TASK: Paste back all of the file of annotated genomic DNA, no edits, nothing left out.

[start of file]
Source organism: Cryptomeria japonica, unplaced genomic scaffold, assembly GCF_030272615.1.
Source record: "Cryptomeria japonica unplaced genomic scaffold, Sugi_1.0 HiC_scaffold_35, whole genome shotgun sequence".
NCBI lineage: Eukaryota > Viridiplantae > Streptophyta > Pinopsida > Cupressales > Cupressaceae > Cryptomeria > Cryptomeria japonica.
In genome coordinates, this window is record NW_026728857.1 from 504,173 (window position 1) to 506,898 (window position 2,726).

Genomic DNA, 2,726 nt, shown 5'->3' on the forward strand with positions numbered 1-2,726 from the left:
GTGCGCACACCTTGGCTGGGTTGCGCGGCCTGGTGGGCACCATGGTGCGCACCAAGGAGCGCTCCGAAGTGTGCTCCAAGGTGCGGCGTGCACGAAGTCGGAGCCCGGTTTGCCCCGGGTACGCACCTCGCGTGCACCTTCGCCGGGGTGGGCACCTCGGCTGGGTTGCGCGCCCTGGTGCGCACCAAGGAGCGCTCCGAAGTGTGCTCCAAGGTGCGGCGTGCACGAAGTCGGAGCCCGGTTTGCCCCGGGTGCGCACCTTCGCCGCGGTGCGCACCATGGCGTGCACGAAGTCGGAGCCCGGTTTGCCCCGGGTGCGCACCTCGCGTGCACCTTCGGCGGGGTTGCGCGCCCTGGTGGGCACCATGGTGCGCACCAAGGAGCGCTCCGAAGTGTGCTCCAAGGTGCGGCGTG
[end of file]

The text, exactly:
Source organism: Cryptomeria japonica, unplaced genomic scaffold, assembly GCF_030272615.1.
Source record: "Cryptomeria japonica unplaced genomic scaffold, Sugi_1.0 HiC_scaffold_35, whole genome shotgun sequence".
NCBI lineage: Eukaryota > Viridiplantae > Streptophyta > Pinopsida > Cupressales > Cupressaceae > Cryptomeria > Cryptomeria japonica.
In genome coordinates, this window is record NW_026728857.1 from 504,173 (window position 1) to 506,898 (window position 2,726).

Genomic DNA, 2,726 nt, shown 5'->3' on the forward strand with positions numbered 1-2,726 from the left:
GTGCGCACACCTTGGCTGGGTTGCGCGGCCTGGTGGGCACCATGGTGCGCACCAAGGAGCGCTCCGAAGTGTGCTCCAAGGTGCGGCGTGCACGAAGTCGGAGCCCGGTTTGCCCCGGGTACGCACCTCGCGTGCACCTTCGCCGGGGTGGGCACCTCGGCTGGGTTGCGCGCCCTGGTGCGCACCAAGGAGCGCTCCGAAGTGTGCTCCAAGGTGCGGCGTGCACGAAGTCGGAGCCCGGTTTGCCCCGGGTGCGCACCTTCGCCGCGGTGCGCACCATGGCGTGCACGAAGTCGGAGCCCGGTTTGCCCCGGGTGCGCACCTCGCGTGCACCTTCGGCGGGGTTGCGCGCCCTGGTGGGCACCATGGTGCGCACCAAGGAGCGCTCCGAAGTGTGCTCCAAGGTGCGGCGTG